Then upload all the image bands you wish to load by selecting the Grid system you wish to use, and then the Features you wish to upload.


Select the number of trees you wish to create and other settings. Note: that running 1000 trees took approximately 3 mins to run on a higher end PC(intel i7-4790K 4.00 quad core processor). Refrain from running larger trees then this unless you are allowing it to run overnight. The following are the settings that I have set up as, there is little documentation on some of these settings.

Data Objects


Grid system -> Selects which grid system to load for you to upload your variables
>>Features -> Select which features you wish to upload into your variables
<<Random Forest classification -> select create to create a new grid, or overwrite a existing one
<Prediction Probability -> Select the create to create a new grid for each class specifically 


>> Training Areas -> Select the merged buffer training data that you will be using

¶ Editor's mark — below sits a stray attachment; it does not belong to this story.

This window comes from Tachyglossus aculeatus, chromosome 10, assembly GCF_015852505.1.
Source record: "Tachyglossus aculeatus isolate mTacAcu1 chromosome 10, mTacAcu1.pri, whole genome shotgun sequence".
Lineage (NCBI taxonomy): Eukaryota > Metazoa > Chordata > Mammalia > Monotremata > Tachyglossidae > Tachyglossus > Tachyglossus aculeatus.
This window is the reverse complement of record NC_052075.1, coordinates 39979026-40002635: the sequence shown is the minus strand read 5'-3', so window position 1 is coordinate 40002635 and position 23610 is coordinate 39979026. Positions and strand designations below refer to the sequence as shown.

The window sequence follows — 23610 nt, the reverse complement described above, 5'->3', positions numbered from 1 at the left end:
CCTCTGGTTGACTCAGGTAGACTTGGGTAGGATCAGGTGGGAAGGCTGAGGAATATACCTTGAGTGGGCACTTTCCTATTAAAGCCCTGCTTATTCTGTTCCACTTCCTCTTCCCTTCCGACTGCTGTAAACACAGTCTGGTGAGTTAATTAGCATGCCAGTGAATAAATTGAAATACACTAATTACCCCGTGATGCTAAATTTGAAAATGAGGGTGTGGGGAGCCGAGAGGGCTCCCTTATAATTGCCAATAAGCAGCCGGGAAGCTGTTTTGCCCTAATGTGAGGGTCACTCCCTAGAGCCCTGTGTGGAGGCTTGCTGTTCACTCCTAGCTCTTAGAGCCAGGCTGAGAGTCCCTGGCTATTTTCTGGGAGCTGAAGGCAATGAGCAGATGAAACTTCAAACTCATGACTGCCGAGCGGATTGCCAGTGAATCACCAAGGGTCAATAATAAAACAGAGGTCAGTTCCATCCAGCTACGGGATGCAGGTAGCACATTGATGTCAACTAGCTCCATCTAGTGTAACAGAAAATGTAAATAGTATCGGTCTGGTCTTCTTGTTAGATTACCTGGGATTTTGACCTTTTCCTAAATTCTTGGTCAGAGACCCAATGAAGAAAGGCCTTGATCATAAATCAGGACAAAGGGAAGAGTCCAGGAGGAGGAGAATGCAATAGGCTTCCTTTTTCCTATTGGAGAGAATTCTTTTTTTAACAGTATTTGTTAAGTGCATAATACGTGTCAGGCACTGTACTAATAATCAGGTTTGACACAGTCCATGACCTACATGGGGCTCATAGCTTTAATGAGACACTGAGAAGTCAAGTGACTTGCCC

Label Field -> Sets which attribute header you will be using for the classification (recommend not set)   
 Use Label as Identifier -> allows you to decide if you will be using the header of the file as the class (leave uncheck if unsure)
 The Minimum Redundancy Feature Selection -> Unsure of its purpose for the classification. More information can be found here on it. mRMR 


Feature Probabilities -> Unsure of its purpose
Import from file -> if a previous Random forest classification has been performed the tree and settings can be loaded here


 Export to File -> this will export your decision tree and settings as a file to be loaded on a later classification
 Tree count -> this is how many trees you wish to create (note try to remain below 1000 as more can cause slow classification)
 Samples per Tree - > This will specify the fraction of total number of samples to be used per tree for learning.
 Sample with replacement -> Checking this box improves randomness as it will sample the training data with replacement.
 Minimum Node Split Size -> This will allow the tool to know how many samples are require to make a split, use 1 to use all samples and complete growth  
 Features to Node -> Unsure remained default at square root
 Stratification -> Unsure remained default at none